Lawrence Berkeley National Laboratory
Extreme scale de novo metagenome assembly.
- Author(s): Georganas, Evangelos
- Egan, Rob
- Hofmeyr, Steven A
- Goltsman, Eugene
- Arndt, Bill
- Tritt, Andrew
- Buluç, Aydin
- Oliker, Leonid
- Yelick, Katherine A
- et al.
Published Web Locationhttps://arxiv.org/pdf/1809.07014.pdf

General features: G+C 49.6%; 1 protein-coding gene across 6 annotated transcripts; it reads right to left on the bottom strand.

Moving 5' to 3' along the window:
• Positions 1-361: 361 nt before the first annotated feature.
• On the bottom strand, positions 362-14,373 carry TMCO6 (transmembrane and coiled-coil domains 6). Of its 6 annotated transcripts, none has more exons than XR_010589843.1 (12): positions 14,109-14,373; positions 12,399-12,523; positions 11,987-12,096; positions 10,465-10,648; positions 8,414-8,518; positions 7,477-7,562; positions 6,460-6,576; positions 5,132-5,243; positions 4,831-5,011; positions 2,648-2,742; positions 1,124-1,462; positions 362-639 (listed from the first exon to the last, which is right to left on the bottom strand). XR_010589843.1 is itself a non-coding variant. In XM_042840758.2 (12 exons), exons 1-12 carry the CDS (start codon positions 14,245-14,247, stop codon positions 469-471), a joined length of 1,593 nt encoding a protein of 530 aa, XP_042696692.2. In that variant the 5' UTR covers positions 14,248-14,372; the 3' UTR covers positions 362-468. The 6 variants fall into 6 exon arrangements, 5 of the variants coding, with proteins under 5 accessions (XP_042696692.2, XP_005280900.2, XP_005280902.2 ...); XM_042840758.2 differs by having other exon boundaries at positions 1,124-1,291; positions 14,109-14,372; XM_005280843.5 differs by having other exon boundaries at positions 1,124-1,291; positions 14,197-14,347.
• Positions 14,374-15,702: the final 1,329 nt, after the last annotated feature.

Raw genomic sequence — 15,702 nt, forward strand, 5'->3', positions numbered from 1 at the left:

Metagenome assembly is the process of transforming a set of short, overlapping, and potentially erroneous DNA segments from environmental samples into the accurate representation of the underlying microbiomes's genomes. State-of-the-art tools require big shared memory machines and cannot handle contemporary metagenome datasets that exceed Terabytes in size. In this paper, we introduce the MetaHipMer pipeline, a high-quality and high-performance metagenome assembler that employs an iterative de Bruijn graph approach. MetaHipMer leverages a specialized scaffolding algorithm that produces long scaffolds and accommodates the idiosyncrasies of metagenomes. MetaHipMer is end-to-end parallelized using the Unified Parallel C language and therefore can run seamlessly on shared and distributed-memory systems. Experimental results show that MetaHipMer matches or outperforms the state-of-the-art tools in terms of accuracy. Moreover, MetaHipMer scales efficiently to large concurrencies and is able to assemble previously intractable grand challenge metagenomes. We demonstrate the unprecedented capability of MetaHipMer by computing the first full assembly of the Twitchell Wetlands dataset, consisting of 7.5 billion reads - size 2.6 TBytes.